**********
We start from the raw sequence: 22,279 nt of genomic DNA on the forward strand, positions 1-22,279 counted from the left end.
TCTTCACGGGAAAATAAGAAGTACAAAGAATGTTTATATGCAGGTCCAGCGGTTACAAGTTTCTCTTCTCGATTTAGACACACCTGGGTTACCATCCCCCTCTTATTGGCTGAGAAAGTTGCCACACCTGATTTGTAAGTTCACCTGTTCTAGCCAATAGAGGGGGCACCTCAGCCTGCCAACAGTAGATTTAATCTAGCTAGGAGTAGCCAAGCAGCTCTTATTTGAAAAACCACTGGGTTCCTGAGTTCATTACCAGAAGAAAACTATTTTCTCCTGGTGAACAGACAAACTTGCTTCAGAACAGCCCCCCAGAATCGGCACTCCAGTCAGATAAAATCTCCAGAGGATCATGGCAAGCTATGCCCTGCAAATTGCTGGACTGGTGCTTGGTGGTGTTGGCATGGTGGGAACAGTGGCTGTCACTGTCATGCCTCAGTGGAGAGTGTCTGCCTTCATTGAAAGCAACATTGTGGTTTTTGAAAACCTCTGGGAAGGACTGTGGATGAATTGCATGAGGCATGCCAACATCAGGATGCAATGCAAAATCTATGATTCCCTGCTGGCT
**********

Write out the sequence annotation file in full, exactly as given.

We start from the raw sequence: 22,279 nt of genomic DNA on the forward strand, positions 1-22,279 counted from the left end.
TCTTCACGGGAAAATAAGAAGTACAAAGAATGTTTATATGCAGGTCCAGCGGTTACAAGTTTCTCTTCTCGATTTAGACACACCTGGGTTACCATCCCCCTCTTATTGGCTGAGAAAGTTGCCACACCTGATTTGTAAGTTCACCTGTTCTAGCCAATAGAGGGGGCACCTCAGCCTGCCAACAGTAGATTTAATCTAGCTAGGAGTAGCCAAGCAGCTCTTATTTGAAAAACCACTGGGTTCCTGAGTTCATTACCAGAAGAAAACTATTTTCTCCTGGTGAACAGACAAACTTGCTTCAGAACAGCCCCCCAGAATCGGCACTCCAGTCAGATAAAATCTCCAGAGGATCATGGCAAGCTATGCCCTGCAAATTGCTGGACTGGTGCTTGGTGGTGTTGGCATGGTGGGAACAGTGGCTGTCACTGTCATGCCTCAGTGGAGAGTGTCTGCCTTCATTGAAAGCAACATTGTGGTTTTTGAAAACCTCTGGGAAGGACTGTGGATGAATTGCATGAGGCATGCCAACATCAGGATGCAATGCAAAATCTATGATTCCCTGCTGGCT